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The Lord’s Supper on Zoom? 

We are so grateful to have Zoom. Being able to ‘meet’ safely, seeing one another’s faces and interacting together in a different way. However, we long for the physical gathering of God’s people once again. Online worship, while better than nothing, is no substitute for the real thing.  Also, how we are meeting impacts our celebration of the Lord’s Supper. It has been an added sadness not to be able to do that since we've been in lockdown.  You may have noticed that some churches have attempted to celebrate the supper online (sometimes asking the attendees to bring their own bread and wine to the screen in order to remember the Lord in this way). However, we don't do that because we feel it is not in line with the bible's teaching on the Lord Supper. 
The Lord’s Supper cannot be carried out when the church is scattered.
The most obvious feature of the Last Supper is that it was a shared meal. The physical act of gathering is essential, not incidental to the instructions.
In 1 Corinthians 11, Paul refers five times to the fact that they celebrate the Lord’s Supper when they all come together as a church, as one assembly meeting in one place at one time:
 33So then, my brothers and sisters, when you gather to eat, you should all eat together. (cf Acts 2:46)
In 1 Corinthians 10.16-17, Paul describes the cup of blessing as a sharing in the blood of Christ and the breaking of the bread as a sharing in his body. 
16 Is not the cup of thanksgiving for which we give thanks a participation in the blood of Christ? And is not the bread that we break a participation in the body of Christ? 17 Because there is one loaf, we, who are many, are one body, for we all share the one loaf.
 The Greek word here is one familiar to us: koinonia, conveying the idea of having something in common.  In the Lord’s Supper, we share or have in common the same bread and the same wine, reflecting the fact that what binds us together is the one body and the one blood of Christ.  Also v.17 demonstrates that the Supper enacts the church’s unity. It gathers the many who partake of the same elements together, in the same place, and makes them one. So, if we are not in the same room it becomes something other than the Lord’s Supper. 
The bread and the wine are ‘given and received,’ and it is not just any bread and wine: it is “this bread” and “this cup” (1 Cor. 11.26), for which thanks have been given, and over which the words of explanation and institution have been pronounced.  Then, rather than seize them, they are received (either from a leader or a fellow believer).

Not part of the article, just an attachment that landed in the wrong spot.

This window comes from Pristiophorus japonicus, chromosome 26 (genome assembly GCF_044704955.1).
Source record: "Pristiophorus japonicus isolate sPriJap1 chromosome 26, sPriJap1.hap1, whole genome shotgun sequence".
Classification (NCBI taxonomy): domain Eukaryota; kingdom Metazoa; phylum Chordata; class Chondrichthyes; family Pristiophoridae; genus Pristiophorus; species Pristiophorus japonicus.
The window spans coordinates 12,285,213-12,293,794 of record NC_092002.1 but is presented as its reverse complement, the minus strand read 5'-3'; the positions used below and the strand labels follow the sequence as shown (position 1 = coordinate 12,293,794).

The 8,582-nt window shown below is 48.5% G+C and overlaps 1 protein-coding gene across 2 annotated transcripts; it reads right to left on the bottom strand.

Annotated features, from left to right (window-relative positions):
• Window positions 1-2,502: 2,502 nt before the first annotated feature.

The Bible does not teach that the bread and the wine literally become or contain Christ’s body and blood (Roman Catholic belief). Nevertheless, the bread and wine symbolise the body and blood of Jesus Christ and in some mysterious way Christ is also spiritually present as we partake of the bread and the wine. If he is present when Christians gather to worship (Matthew 18:20) then surely he is present in a special way at the Lord’s supper. As the C16th theologian John Calvin wrote, “why would the Lord put in your hand the symbol of his body except to assure you of a true participation in it.” [4:17.19] Indeed, the writer Wayne Grudem writes, “We meet him at his table, to which he comes to give himself to us. As we receive the elements of bread and wine in the presence of Christ, so we partake of him and all his benefits.

We “feed on him in our hearts by faith and with Thanksgiving” (and so can only meet with us where there is personal faith).  [Systematic Theology p.995]
In the Supper, the Lord Jesus assures us of his love and grace towards us, and we are bound together with other believers into his body. Wanting to recognise that, many churches that are practicing ‘online communion’ during this crisis are surely doing so in good-faith. However, these efforts remain essentially an individual experience (I remain in control). Real communion/koinonia is inherently inconvenient, because more wills, opinions, and desires are at play than just my own. 
Despite the benefits of Zoom, and a degree of fellowship which is so encouraging, we aren’t truly together. We are detached and unable to physically interact (something especially needed when it comes to the Supper). Like baptism, the Supper is physical and embodied. It is about bread and wine, yes. But it is also about relationships (warts and all!), about being bound to God and to one another in Jesus. And that can’t happen on-line.  At best, what we experience in such a case is private communion, which is not communion (not a fellowship meal)*. 
Different churches and church traditions vary in frequency in celebration of the Supper. As those who celebrate it fairly frequently, we can feel pained by not sharing the Supper. Therefore, we need patience and steadfastness, but most of all – we need the gospel! Let us keep pointing one another back to the cross and resurrection of our Lord and Saviour Jesus Christ, and let us cry, “He did it for me!” (Galatians 2:20). Let us tell each other that the Lord is Sovereign (all powerful) over all things – that we are his church, the sheep of his pasture (Psalm 100) and let us continue to look forward to that which the Supper also points forward to – the marriage feast in heaven (eg Isaiah 25:6-9; Revelation 19:7-9).
As one writer put it ‘for now, the path to participating in the Lord’s Supper is closed to us. For now, we are not called to feast but to fast’. 
Dan McGowan
* prior to the pandemic, if I could avoid it, I didn't do home communions on my own. I would assemble a handful of people to come with me – because it is a fellowship meal.

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